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Last modified on February 22nd, 2024

The conjugate of a complex number a+ib, where a and b are real numbers, is written as a−ib. It involves changing the sign of the imaginary part, resulting in a new complex number with the same real part but an imaginary part with the opposite sign.

Mathematically, for the complex number z = a + ib, its complex conjugate is ${\overline{z}}$ = a – ib, and the complex conjugate of ${\overline{z}}$ is z.

Thus, z and ${\overline{z}}$ are a complex-conjugate pair.

For example,

The complex conjugate of:

3 – i is ${\overline{3-i}}$ = 3 + i,

-4 + 6i is ${\overline{-4+6i}}$ = -4 – 6i, and

7i is ${\overline{7i}}$ = -7i.

The complex conjugate gives the mirror image of the complex number z = a + ib in the argand plane, as shown.

Here, z lies in the first quadrant, whereas its image ${\overline{z}}$ = a – ib is in the fourth quadrant with respect to the horizontal axis (x-axis).

When the complex number is represented in the polar form of z = re^{iθ}, its conjugate is re^{-iθ}.

- The conjugate of any purely real complex number is the number itself;
**z = ${\overline{z}}$.**

- The conjugate of any purely imaginary number is the negative value of that number. If
**z = ${-\overline{z}}$**then,**z + ${\overline{z}}$ = 0.** - The conjugate of the product of any two complex numbers equals the product of their conjugates, that is,
**${\overline{zw}=\overline{z}\cdot \overline{w}}$**. - The conjugate of the quotient of any two complex numbers equals the quotient of their conjugates, that is,
**${\overline{\left( \dfrac{z}{w}\right) }}$ = ${\dfrac{\overline{z}}{\overline{w}}}$, where w ≠ 0.** - On adding two complex numbers z and w, the conjugate of their sum equals the quotient of their conjugates, that is,
**${\overline{z+w}}$ = ${\overline{z}+\overline{w}}$**

- If a number w is subtracted from another number z, then the conjugate of their sum equals the quotient of their conjugates, that is,
**${\overline{z-w}}$ = ${\overline{z}-\overline{w}}$**. - The difference between a complex number and its conjugate gives twice the imaginary part of the complex number, that is,
**z – ${\overline{z}}$ = ${2\cdot Im\left( z\right)}$.** - The product of a pair of complex conjugates z and ${\overline{z}}$ equals the square of the absolute value of the complex number, that is,
**${z\cdot \overline{z}}$ = {Re(z)}**^{2}**+ {Im(z)}**^{2}**= |z|**^{2}**.**

When we multiply a complex number by its conjugate, the result is always a real number.

For the complex number z = a + ib, its conjugate is ${\overline{z}}$ = a – ib

Now, on multiplying the complex number z by its conjugate ${\overline{z}}$, we get

(a + ib)(a – ib) = a(a – ib) + ib(a – ib) = a^{2} – i^{2}b^{2}

Substituting the value i^{2} = -1, the product is (a + ib)(a – ib) = a^{2} + b^{2}

Thus, the product is a real number that equals the square of the complex number’s absolute value.

Let us consider another example. If 2 + 3i is a complex number, on multiplying by its conjugate number 2 – 3i, we get

(2 + 3i)(2 – 3i) = 2^{2} – (3i)^{2} = 2^{2} – 9i^{2} = 4 + 9 = 13 = |2 + 3i|^{2}, which is again a real number.

Similarly, the sum is always a real number while adding a complex number by its conjugate.

Let us consider z = -3 + 5i, and its conjugate ${\overline{z}=-3-5i}$.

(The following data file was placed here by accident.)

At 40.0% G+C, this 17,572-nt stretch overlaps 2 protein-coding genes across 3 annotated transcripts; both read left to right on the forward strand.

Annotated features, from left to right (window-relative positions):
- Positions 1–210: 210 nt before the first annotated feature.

Adding these two numbers, we get ${z+\overline{z}}$ = (-3 + 5i) + (-3 – 5i)

= -3 + 5i – 3 – 5i = (-3 – 3) + (5i – 5i) = -6 = 2(-3), which is twice the real part of z.

Thus, we conclude that the sum of a complex number and its conjugate gives twice the real part of the complex number.

If f(x) is a polynomial in which coefficients are real and a + ib is one of its roots, then its complex conjugate a – ib is also a root of f(x).

Let us understand this theorem with an example of polynomial f(x) = x^{3} – 11x^{2 }+ 40x – 50.

Here, the roots of the above polynomial are 5, -3 + i, -3 – i. Since -3 + i and -3 – i are the complex conjugates of each other, we conclude that the complex roots of any polynomial come in a pair.

We can determine the complex conjugate of any matrix by calculating the complex conjugate of each individual matrix entry.

For example, a matrix A = ${\begin{bmatrix} a+ib & pi \\ c-id & -x+iy \end{bmatrix}}$.

Thus, the complex conjugate of the matrix A is ${\overline{A}}$ = ${\begin{bmatrix} a-ib & -pi \\ c+id & -x-iy \end{bmatrix}}$

Now, let us consider another example of a matrix and determine its complex conjugate.

**Find the conjugate of the given complex numbers: ****a) 1 – 3i****b) 5 + 2i****c) ${\dfrac{1}{i-1}}$**

Solution:

a) The conjugate of the complex number 1 – 3i is ${\overline{1-3i}}$ = 1 + 3i

b) The conjugate of the complex number 5 + 2i is ${\overline{5+2i}}$ = 5 – 2i

c) As we know, for two complex numbers z_{1}, z_{2}:

${\overline{\left( \dfrac{z_{1}}{z_{2}}\right) }}$ = ${\dfrac{\overline{z}_{1}}{\overline{z}_{2}}}$,

where z_{2 }≠ 0

The conjugate of a complex number ${\dfrac{1}{i-1}}$ is ${\overline{\left( \dfrac{1}{i-1}\right) }}$

= ${\dfrac{\overline{1}}{\overline{i-1}}}$

= ${\dfrac{1}{-i-1}}$

**If z = ${\dfrac{2}{-3i+1}}$, find the conjugate of z in the standard form (a + ib).**

Solution:

z = ${\dfrac{2}{-3i+1}}$

Let us rationalize the given complex number by multiplying the numerator and the denominator with (3i + 1).

⇒ z = ${\dfrac{2}{\left( -3i+1\right) }\times \dfrac{\left( 3i+1\right) }{\left( 3i+1\right) }}$

= ${\dfrac{2\left( 3i+1\right) }{\left( 1\right) ^{2}-\left( 3i\right) ^{2}}}$

= ${\dfrac{2\left( 3i+1\right) }{1+9}}$

= ${\dfrac{2\left( 3i+1\right) }{10}}$

= ${\dfrac{\left( 3i+1\right) }{5}}$

= ${\dfrac{1}{5}+\dfrac{3}{5}i}$

Thus, the conjugate of z (= ${\dfrac{2}{-3i+1}}$) in the standard form is

${\dfrac{1}{5}+\dfrac{3}{5}i}$.

Last modified on February 22nd, 2024